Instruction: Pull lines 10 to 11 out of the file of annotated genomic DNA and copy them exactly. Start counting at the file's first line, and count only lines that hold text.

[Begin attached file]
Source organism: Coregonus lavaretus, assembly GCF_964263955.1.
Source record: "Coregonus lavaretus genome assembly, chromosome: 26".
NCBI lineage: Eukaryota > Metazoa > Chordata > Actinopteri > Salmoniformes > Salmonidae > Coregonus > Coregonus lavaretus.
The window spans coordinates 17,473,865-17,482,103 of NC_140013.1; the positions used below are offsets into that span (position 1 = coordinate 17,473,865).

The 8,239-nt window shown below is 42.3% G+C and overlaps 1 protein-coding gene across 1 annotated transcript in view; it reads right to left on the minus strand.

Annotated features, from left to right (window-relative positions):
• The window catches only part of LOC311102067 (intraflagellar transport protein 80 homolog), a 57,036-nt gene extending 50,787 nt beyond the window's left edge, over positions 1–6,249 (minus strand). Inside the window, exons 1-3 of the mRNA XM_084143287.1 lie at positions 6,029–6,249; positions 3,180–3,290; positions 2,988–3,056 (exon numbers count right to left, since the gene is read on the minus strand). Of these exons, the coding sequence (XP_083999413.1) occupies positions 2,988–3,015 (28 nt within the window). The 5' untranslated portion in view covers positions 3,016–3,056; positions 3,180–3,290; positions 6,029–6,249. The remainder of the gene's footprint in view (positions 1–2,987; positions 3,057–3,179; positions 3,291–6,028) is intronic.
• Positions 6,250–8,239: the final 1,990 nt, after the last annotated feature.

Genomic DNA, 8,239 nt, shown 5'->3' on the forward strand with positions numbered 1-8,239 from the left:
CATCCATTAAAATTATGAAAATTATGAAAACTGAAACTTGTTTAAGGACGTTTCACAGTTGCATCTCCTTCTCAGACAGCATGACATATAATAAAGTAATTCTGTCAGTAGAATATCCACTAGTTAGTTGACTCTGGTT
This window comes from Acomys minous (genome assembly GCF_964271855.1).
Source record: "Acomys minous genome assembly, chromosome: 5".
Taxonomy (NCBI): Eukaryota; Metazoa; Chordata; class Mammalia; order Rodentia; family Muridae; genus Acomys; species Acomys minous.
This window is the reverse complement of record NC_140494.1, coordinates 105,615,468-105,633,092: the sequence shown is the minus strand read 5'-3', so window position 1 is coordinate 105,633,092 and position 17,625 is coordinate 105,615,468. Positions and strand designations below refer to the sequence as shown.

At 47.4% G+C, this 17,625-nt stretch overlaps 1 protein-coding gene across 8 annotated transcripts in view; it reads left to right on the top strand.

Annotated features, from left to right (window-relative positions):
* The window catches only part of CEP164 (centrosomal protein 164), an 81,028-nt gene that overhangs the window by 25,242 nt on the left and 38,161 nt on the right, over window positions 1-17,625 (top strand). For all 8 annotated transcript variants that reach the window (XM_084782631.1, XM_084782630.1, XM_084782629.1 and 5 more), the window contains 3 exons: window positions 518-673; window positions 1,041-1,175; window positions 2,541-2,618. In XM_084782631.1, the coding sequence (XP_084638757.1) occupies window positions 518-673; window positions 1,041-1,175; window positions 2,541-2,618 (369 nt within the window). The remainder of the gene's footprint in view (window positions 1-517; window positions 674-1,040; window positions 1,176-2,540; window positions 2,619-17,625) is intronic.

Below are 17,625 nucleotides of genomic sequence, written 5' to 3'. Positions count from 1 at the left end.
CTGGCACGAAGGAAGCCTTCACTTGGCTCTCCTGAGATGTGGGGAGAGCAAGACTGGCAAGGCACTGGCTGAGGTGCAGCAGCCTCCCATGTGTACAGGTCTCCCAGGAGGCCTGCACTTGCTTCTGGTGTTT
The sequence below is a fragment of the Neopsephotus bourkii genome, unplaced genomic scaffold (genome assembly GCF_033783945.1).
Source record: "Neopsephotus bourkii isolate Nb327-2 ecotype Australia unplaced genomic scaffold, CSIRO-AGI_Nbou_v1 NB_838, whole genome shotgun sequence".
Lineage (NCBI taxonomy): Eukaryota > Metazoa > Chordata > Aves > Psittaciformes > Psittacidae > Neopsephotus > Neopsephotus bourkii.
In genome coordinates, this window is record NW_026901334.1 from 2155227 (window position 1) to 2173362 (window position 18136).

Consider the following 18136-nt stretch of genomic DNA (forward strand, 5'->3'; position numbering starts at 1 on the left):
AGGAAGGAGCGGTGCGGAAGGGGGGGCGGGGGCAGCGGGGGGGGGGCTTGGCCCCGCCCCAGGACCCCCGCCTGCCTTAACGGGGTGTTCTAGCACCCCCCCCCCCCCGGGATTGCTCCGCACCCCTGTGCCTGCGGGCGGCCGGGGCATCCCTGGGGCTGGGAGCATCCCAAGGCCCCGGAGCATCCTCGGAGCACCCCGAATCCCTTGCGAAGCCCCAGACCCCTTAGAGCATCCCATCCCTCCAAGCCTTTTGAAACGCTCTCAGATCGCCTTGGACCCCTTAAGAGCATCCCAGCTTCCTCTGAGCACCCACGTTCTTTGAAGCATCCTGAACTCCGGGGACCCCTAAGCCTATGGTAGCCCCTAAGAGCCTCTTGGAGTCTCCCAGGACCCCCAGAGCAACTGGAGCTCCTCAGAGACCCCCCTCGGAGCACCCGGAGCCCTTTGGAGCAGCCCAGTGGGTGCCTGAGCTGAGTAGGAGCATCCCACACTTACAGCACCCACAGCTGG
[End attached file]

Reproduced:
CATCCATTAAAATTATGAAAATTATGAAAACTGAAACTTGTTTAAGGACGTTTCACAGTTGCATCTCCTTCTCAGACAGCATGACATATAATAAAGTAATTCTGTCAGTAGAATATCCACTAGTTAGTTGACTCTGGTT
This window comes from Acomys minous (genome assembly GCF_964271855.1).